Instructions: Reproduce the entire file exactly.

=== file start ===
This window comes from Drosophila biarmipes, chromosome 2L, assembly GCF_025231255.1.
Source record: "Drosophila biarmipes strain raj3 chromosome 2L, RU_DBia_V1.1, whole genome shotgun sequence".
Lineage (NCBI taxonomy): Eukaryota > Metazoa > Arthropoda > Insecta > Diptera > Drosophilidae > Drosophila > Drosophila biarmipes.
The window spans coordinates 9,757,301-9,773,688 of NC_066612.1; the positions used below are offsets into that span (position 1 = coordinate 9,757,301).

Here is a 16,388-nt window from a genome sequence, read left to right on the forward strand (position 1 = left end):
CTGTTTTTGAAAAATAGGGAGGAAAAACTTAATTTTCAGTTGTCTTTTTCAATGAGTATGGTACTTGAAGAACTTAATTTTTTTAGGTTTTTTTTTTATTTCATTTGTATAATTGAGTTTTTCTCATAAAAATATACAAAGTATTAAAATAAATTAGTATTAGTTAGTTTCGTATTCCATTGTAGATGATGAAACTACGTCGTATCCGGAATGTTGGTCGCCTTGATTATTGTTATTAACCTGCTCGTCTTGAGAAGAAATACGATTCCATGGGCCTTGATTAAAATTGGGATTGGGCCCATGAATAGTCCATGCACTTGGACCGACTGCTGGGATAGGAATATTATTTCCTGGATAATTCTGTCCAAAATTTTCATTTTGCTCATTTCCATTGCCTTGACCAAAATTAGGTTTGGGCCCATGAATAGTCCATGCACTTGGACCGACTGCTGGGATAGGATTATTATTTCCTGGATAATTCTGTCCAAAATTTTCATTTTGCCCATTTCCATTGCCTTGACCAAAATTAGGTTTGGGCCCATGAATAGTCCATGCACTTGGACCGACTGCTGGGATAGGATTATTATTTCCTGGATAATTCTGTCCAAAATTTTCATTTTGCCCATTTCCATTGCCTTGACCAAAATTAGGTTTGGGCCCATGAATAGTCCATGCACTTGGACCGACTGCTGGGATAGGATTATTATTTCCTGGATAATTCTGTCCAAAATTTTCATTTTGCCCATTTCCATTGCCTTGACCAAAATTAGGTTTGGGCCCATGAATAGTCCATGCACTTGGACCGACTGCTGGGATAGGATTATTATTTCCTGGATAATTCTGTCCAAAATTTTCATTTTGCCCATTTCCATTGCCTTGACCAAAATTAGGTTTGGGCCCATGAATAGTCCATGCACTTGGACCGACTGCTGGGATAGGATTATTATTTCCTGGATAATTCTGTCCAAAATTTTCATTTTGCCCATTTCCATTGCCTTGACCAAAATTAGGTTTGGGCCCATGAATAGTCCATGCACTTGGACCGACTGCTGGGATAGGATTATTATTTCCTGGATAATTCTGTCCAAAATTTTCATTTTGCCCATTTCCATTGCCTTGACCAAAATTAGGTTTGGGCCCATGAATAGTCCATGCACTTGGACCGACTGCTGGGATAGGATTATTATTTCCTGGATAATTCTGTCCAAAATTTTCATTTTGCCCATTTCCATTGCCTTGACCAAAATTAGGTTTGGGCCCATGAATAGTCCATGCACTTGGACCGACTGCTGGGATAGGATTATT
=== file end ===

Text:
This window comes from Drosophila biarmipes, chromosome 2L, assembly GCF_025231255.1.
Source record: "Drosophila biarmipes strain raj3 chromosome 2L, RU_DBia_V1.1, whole genome shotgun sequence".
Lineage (NCBI taxonomy): Eukaryota > Metazoa > Arthropoda > Insecta > Diptera > Drosophilidae > Drosophila > Drosophila biarmipes.
The window spans coordinates 9,757,301-9,773,688 of NC_066612.1; the positions used below are offsets into that span (position 1 = coordinate 9,757,301).

Here is a 16,388-nt window from a genome sequence, read left to right on the forward strand (position 1 = left end):
CTGTTTTTGAAAAATAGGGAGGAAAAACTTAATTTTCAGTTGTCTTTTTCAATGAGTATGGTACTTGAAGAACTTAATTTTTTTAGGTTTTTTTTTTATTTCATTTGTATAATTGAGTTTTTCTCATAAAAATATACAAAGTATTAAAATAAATTAGTATTAGTTAGTTTCGTATTCCATTGTAGATGATGAAACTACGTCGTATCCGGAATGTTGGTCGCCTTGATTATTGTTATTAACCTGCTCGTCTTGAGAAGAAATACGATTCCATGGGCCTTGATTAAAATTGGGATTGGGCCCATGAATAGTCCATGCACTTGGACCGACTGCTGGGATAGGAATATTATTTCCTGGATAATTCTGTCCAAAATTTTCATTTTGCTCATTTCCATTGCCTTGACCAAAATTAGGTTTGGGCCCATGAATAGTCCATGCACTTGGACCGACTGCTGGGATAGGATTATTATTTCCTGGATAATTCTGTCCAAAATTTTCATTTTGCCCATTTCCATTGCCTTGACCAAAATTAGGTTTGGGCCCATGAATAGTCCATGCACTTGGACCGACTGCTGGGATAGGATTATTATTTCCTGGATAATTCTGTCCAAAATTTTCATTTTGCCCATTTCCATTGCCTTGACCAAAATTAGGTTTGGGCCCATGAATAGTCCATGCACTTGGACCGACTGCTGGGATAGGATTATTATTTCCTGGATAATTCTGTCCAAAATTTTCATTTTGCCCATTTCCATTGCCTTGACCAAAATTAGGTTTGGGCCCATGAATAGTCCATGCACTTGGACCGACTGCTGGGATAGGATTATTATTTCCTGGATAATTCTGTCCAAAATTTTCATTTTGCCCATTTCCATTGCCTTGACCAAAATTAGGTTTGGGCCCATGAATAGTCCATGCACTTGGACCGACTGCTGGGATAGGATTATTATTTCCTGGATAATTCTGTCCAAAATTTTCATTTTGCCCATTTCCATTGCCTTGACCAAAATTAGGTTTGGGCCCATGAATAGTCCATGCACTTGGACCGACTGCTGGGATAGGATTATTATTTCCTGGATAATTCTGTCCAAAATTTTCATTTTGCCCATTTCCATTGCCTTGACCAAAATTAGGTTTGGGCCCATGAATAGTCCATGCACTTGGACCGACTGCTGGGATAGGATTATTATTTCCTGGATAATTCTGTCCAAAATTTTCATTTTGCCCATTTCCATTGCCTTGACCAAAATTAGGTTTGGGCCCATGAATAGTCCATGCACTTGGACCGACTGCTGGGATAGGATTATT